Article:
Photograph by Lee Greenfeld © 2020 • Words by John Lewis, 2012
Wednesday, November 4, 2020
The results so far show that not only is Trumpism alive and well, but it's grown like a cancer. My fellow countrymen and women made it clear that racism, sexism, lies, and mass death are not issues to them. They don't believe in science, care about history, or want to understand anyone who is different than themselves. They worship at the altar of capitalism without even a basic understanding of economics. They hunger for isolationism and pariah state status. They rejoice in cruelty and embrace the Ugly American stereotype
I have never felt more ashamed of my country.
Tuesday, November 3, 2020
Monday, November 2, 2020
Thursday, October 22, 2020
Wednesday, October 14, 2020
2020 reveals the worst in others, and makes one confront uncomfortable and ugly truths about themselves. It saps will and strength, and shows the dark side of solitude. It is beyond just a "year," it is itself a plague
Saturday, October 10, 2020
Words and photography by Lee Greenfeld ©2020
Thursday, October 8, 2020
Edward O'Sullivan "Bunny" Lee's impact on Jamaican music cannot be overstated, as reggae historian Lloyd Bradley states: "The string of hits he produced during the late '60s was so steady it led to his enduring nickname 'Striker' — the man who couldn’t miss. His catalogue read like a who’s-who of early reggae, including Slim Smith, Lester Sterling, the Uniques, John Holt, Pat Kelly, Delroy Wilson and Eric Donaldson, and such classics as "Better Must Come," "Cherry Oh Baby," "My Conversation" and "Stick By Me." During the next decade he saw dub as an art form in itself rather than just a B-side, encouraging King Tubby’s adventurousness, and was involved in the early careers of Philip Smart and King Jammy. Also around this time, Lee became among the first to use the same backing track — or riddim — multiple times with different singers or mixes. This wasn’t unexpected: for all his generosity he didn’t waste money. Lee’s swansong was the excellent work he did with the late-'70s DJs such as Dennis Alcapone, Tapper Zukie, U-Roy and I-Roy."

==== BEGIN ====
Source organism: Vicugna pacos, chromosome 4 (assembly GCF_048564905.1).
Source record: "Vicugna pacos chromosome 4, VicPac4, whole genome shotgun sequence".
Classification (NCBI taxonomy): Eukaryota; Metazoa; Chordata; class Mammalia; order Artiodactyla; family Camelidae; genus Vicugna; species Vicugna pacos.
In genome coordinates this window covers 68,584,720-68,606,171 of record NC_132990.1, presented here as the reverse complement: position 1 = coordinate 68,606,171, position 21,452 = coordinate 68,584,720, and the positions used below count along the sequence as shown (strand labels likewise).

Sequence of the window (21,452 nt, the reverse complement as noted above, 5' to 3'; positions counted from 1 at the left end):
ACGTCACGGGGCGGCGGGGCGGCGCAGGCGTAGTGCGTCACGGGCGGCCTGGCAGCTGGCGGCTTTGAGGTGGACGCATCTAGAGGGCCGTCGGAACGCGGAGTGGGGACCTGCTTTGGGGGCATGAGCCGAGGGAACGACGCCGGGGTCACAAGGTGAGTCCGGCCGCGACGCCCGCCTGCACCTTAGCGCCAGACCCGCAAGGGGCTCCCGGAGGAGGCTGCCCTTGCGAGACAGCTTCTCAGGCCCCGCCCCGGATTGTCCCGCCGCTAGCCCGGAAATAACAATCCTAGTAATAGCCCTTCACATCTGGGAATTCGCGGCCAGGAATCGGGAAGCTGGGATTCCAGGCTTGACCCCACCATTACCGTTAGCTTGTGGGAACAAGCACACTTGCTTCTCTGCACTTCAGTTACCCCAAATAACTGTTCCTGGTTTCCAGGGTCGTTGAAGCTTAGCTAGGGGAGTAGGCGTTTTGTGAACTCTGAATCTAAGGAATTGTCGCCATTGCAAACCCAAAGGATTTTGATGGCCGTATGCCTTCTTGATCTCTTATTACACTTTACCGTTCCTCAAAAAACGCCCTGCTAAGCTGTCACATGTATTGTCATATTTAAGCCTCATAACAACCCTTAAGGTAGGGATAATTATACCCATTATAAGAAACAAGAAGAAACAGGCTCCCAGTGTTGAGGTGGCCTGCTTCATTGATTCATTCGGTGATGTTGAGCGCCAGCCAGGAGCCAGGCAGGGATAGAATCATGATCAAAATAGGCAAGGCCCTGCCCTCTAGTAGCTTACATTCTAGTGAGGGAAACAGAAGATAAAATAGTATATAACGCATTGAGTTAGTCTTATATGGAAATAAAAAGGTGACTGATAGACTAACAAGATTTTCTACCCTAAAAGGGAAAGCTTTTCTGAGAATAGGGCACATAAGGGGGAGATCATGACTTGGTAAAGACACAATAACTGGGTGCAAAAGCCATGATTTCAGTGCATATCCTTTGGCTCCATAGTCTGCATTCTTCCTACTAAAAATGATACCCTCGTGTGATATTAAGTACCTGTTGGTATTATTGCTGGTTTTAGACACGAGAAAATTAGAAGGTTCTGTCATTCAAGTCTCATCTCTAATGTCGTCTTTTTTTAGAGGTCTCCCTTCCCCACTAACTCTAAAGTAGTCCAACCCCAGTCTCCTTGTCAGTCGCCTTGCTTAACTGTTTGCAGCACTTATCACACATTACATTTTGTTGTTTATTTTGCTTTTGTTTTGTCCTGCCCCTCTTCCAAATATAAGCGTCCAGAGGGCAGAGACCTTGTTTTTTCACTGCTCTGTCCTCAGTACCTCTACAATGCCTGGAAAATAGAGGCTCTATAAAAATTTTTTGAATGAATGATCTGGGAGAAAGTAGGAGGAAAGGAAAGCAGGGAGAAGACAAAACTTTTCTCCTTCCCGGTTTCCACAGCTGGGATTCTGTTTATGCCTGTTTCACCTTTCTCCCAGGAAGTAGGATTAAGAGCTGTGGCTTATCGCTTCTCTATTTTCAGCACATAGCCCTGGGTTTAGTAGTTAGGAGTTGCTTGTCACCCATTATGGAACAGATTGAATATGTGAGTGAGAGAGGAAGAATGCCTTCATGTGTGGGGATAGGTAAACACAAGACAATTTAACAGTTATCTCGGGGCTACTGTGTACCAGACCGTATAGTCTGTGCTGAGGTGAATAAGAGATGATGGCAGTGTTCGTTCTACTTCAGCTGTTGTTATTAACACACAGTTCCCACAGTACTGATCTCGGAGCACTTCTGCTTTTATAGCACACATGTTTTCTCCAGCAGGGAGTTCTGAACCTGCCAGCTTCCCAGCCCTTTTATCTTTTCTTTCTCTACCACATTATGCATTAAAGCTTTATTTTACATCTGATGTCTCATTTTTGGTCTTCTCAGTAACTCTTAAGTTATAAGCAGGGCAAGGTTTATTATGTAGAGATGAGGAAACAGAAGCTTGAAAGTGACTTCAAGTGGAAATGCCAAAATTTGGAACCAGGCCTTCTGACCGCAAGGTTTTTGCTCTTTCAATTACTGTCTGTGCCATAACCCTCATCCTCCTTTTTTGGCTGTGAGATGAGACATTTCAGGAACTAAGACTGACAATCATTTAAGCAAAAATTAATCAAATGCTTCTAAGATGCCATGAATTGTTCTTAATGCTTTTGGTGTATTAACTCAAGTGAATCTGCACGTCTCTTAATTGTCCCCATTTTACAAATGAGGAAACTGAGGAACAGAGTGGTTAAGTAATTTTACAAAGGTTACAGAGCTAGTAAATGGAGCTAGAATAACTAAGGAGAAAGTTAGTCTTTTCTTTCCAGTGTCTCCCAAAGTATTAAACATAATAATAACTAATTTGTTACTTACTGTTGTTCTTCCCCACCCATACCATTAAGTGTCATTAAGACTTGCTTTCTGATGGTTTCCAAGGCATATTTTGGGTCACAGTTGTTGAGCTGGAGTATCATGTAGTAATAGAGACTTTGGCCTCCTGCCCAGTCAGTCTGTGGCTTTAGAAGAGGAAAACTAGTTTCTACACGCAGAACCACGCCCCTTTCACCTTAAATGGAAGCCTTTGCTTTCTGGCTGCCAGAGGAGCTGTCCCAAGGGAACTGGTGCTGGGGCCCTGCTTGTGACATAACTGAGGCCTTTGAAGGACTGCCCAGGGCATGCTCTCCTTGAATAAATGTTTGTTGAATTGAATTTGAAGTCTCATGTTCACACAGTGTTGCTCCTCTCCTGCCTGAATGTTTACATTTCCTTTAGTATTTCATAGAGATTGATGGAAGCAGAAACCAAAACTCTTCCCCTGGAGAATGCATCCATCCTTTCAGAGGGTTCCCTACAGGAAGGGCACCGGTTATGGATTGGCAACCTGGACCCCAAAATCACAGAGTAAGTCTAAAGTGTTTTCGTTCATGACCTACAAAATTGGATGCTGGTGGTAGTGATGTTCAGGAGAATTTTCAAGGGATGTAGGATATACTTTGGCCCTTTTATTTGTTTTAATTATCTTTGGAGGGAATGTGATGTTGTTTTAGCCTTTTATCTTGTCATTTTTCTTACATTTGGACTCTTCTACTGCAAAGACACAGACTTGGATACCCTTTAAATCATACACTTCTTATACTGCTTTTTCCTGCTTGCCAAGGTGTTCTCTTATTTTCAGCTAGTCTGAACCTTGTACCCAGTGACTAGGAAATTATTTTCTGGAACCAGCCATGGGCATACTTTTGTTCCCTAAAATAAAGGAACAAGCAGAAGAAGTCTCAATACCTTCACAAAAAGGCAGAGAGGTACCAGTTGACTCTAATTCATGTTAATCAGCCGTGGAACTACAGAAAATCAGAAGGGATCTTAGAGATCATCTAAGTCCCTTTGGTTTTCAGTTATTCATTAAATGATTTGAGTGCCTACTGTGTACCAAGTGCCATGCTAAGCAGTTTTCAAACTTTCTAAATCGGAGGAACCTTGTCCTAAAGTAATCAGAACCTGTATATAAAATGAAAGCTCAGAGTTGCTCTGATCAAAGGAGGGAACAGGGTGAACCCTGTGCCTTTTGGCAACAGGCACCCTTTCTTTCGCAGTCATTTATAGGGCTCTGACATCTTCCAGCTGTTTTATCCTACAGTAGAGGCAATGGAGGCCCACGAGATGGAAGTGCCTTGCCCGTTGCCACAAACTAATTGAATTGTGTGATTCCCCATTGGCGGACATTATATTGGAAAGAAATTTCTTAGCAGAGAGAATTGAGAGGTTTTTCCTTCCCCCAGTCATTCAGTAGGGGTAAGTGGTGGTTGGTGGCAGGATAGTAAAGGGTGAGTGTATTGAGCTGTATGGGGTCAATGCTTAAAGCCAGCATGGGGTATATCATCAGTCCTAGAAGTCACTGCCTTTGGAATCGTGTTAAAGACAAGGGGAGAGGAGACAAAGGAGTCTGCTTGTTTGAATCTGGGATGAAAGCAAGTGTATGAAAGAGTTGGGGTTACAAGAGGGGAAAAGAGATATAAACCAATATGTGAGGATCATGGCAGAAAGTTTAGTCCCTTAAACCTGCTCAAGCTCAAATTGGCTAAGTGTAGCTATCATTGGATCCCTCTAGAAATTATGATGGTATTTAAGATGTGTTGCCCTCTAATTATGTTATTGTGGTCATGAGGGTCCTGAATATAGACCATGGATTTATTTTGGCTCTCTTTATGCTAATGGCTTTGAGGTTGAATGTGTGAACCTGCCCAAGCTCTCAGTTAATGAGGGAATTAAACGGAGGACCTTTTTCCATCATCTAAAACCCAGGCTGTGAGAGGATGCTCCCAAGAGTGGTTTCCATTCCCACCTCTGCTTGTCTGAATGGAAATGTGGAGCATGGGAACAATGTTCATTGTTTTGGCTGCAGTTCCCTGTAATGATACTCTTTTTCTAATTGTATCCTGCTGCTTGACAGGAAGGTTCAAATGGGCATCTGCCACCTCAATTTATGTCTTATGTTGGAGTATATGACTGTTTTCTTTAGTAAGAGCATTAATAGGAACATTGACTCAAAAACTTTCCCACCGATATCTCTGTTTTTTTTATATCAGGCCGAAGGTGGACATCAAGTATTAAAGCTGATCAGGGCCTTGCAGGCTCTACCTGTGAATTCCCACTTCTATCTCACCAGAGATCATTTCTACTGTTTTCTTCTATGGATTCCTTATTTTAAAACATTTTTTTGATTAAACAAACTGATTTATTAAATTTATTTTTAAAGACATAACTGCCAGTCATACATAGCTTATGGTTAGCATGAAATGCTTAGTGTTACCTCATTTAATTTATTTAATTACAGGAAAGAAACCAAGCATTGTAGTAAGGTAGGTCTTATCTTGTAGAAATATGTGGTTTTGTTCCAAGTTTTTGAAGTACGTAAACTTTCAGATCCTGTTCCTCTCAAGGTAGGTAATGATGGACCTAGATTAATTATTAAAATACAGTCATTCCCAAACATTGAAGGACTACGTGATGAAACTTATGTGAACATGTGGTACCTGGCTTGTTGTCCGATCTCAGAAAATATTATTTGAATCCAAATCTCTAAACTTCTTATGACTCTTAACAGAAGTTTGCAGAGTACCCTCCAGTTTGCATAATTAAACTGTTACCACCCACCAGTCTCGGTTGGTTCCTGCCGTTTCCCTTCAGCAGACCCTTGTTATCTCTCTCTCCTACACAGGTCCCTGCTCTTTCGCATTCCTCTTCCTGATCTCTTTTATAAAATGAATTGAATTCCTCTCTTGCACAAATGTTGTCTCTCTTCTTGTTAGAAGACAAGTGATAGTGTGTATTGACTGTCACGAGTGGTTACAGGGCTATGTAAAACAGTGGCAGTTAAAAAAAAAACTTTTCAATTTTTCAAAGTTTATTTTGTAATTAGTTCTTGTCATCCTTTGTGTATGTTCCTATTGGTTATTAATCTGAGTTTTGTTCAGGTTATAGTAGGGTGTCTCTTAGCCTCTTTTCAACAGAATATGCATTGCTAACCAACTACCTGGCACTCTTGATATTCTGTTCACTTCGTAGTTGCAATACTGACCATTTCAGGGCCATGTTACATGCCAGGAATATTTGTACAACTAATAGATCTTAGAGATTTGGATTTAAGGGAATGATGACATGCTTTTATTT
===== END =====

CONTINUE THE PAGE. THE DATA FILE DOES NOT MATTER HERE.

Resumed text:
Quote from The Guardian
Tuesday, October 6, 2020
One of the greatest reggae single of all-time. The Heptones originally cut "Hypocrite" for Studio One in 1971 (under the title "Time Will Tell)," and while it's stellar it isn't a patch on this take recorded later the same year, sublimely produced and engineered by Joe Gibbs. "Hypocrite" is a real gem that has everything in three minutes, including timeless and universal lyrics... Reggae got soul!
Monday, September 28, 2020
Currently digging: Long walks with my daughter and her new love of giving forehead kisses punctuated with an exaggerated MUAHHH, the writing of Daniel Guérin, catching up with friends, Emma Swift’s Blonde On The Tracks LP, the band Chain Cult, the latest issue of Ugly Things, proper Indian food, and getting writing done daily.